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Bayocean Peninsula

Located on the Oregon Coast near Tillamook, Bayocean Peninsula features a beautiful loop ride beside Tillamook Bay to Kincheloe Point, then back along the beach.  In addition, you can vary your ride by following one of several trails through the dunes.  And this spit of land has a fascinating backstory:  it was once a thriving tourist destination and one of the largest towns on the Oregon Coast! 

Bayocean Peninsula


The Riding

The trail to the beach departs from the north end of the parking area.  The beach is 5 miles long (one way). 

Bayocean Peninsula

You can ride beside picturesque Tillamook Bay or take one of the trails through the dunes. 

Bayocean Peninsula

The Backstory

It’s hard to imagine today, but in 1914 Bayocean was a thriving resort community with a population of 2,000 people.  The town was founded by Thomas Benton Potter and Thomas Irving Potter, a son/father duo who visualized it as the “Atlantic City of the West.” They sold plots of land for homesites, built facilities, and promoted the town as a tourist destination.  As a result, Bayocean boasted a heated indoor natatorium, hotel, movie theatre, bowling alley, shooting range, tennis courts, and paved streets. 

People flocked to Bayocean to enjoy the tourist attractions and enjoy the beautiful Pacific Ocean and Tillamook Bay views.  They typically came on a 3-day cruise from Portland via the elder Potter’s steamship.  However, entering the mouth of Tillamook Bay to reach Bayocean could be a harrowing experience, so the town petitioned the Army Corps of Engineers to build a jetty.  Unfortunately, the Corps determined that two jetties were needed, and the town would have to pay half.  The jetties were estimated to cost $2.2 million – a whopping figure at the time.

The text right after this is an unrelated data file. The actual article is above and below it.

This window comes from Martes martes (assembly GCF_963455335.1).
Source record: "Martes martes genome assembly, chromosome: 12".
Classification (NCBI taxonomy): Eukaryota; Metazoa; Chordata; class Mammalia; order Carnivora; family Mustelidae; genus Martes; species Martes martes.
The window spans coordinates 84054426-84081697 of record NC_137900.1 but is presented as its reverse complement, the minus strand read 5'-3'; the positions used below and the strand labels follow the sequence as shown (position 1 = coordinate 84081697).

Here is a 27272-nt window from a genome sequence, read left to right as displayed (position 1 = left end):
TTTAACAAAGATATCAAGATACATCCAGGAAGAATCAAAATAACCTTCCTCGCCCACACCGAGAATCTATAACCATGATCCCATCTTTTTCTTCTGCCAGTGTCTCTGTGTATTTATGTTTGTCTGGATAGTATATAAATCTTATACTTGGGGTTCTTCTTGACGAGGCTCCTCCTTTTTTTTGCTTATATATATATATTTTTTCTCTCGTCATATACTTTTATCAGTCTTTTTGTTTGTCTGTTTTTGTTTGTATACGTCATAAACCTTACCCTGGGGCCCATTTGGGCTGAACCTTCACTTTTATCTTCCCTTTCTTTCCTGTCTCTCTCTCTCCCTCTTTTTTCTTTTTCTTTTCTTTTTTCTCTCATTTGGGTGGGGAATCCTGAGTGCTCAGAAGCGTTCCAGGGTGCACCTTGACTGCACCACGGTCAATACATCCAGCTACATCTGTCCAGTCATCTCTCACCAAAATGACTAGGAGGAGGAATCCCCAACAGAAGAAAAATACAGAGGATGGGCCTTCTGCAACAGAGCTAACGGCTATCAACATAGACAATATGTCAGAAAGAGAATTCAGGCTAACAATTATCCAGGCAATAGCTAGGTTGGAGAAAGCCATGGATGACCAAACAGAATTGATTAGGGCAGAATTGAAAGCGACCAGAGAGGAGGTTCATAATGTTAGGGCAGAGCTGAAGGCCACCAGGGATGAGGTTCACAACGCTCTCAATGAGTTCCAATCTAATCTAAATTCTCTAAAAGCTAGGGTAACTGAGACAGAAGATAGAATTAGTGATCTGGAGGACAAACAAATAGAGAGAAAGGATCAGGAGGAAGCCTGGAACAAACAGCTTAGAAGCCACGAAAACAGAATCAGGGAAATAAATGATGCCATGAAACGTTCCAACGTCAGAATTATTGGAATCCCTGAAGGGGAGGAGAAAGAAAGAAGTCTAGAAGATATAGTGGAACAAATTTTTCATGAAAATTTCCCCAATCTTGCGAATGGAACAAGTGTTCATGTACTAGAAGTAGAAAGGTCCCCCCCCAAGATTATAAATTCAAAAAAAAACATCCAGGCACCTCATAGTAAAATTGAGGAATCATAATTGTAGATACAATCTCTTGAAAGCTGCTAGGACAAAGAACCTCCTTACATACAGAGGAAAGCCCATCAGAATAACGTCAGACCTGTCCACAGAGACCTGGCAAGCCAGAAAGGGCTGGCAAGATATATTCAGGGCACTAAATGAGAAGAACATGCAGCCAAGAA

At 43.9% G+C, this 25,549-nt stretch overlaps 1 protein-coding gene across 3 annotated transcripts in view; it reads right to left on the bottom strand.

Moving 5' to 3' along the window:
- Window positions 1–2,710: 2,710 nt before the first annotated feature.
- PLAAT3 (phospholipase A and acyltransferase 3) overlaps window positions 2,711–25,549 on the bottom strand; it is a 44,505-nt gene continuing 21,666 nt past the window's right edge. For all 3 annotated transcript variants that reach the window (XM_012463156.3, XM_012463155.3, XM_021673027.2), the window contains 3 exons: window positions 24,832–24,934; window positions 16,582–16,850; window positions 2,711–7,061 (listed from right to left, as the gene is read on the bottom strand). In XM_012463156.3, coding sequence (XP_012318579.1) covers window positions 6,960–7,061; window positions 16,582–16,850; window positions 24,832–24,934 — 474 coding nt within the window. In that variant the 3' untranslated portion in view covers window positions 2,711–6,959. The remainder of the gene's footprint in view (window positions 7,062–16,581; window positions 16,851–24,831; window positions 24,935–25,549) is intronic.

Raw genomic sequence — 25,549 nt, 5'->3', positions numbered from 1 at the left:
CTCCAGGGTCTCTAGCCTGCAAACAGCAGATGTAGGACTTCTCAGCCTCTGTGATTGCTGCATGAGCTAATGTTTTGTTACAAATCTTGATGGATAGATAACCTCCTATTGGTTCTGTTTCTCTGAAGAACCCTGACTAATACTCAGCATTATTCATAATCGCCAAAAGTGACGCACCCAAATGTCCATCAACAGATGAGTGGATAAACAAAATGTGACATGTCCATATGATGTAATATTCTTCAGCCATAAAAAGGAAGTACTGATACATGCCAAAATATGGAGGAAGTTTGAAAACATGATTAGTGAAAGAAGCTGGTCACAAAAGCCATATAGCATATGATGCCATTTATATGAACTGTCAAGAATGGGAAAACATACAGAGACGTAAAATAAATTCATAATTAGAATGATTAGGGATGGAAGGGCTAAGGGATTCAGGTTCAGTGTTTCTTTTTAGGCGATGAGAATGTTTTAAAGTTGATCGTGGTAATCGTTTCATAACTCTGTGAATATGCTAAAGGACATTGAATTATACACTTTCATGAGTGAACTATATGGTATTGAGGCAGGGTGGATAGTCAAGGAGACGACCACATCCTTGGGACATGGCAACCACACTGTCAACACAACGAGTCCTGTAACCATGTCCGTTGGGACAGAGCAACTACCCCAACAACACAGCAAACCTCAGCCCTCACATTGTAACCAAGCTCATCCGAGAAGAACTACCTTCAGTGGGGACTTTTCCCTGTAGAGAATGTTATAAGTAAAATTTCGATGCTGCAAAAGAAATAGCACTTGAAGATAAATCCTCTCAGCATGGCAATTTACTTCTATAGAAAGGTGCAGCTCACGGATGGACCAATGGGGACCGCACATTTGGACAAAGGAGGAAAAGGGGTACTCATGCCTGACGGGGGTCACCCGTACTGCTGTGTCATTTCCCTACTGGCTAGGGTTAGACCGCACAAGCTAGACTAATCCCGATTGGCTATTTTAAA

The townspeople thought the expense was too great and ultimately opted to build just one jetty.  After it was built, it became much easier to enter the bay.  However, the jetty changed the pattern of the ocean waves, which soon began to erode the spit. 

After a few years, buildings began falling into the ocean, and a massive storm destroyed the natatorium in 1932.  The erosion continued, and Bayocean became an island in 1952.  The last remaining building was washed away in 1971. 

During the 1970s, the Army Corps of Engineers built the second jetty, and the stabilized waves soon began redepositing sand on the island.  As a result, Bayocean became a spit once more, and today it’s a Tillamook County Park and a popular undeveloped recreation site.

Overnight Accommodations

Bayocean Peninsula offers day riding only.  The nearest horse camping facilities are at Nehalem Bay State Park, 35 miles to the north.

Bayocean Peninsula

Learn More

You’ll find more information about Bayocean Peninsula and other day rides on the northern Oregon Coast in Riding Northwest Oregon Horse Trails, by Kim McCarrel, (Ponderosa Press, 2017), available at


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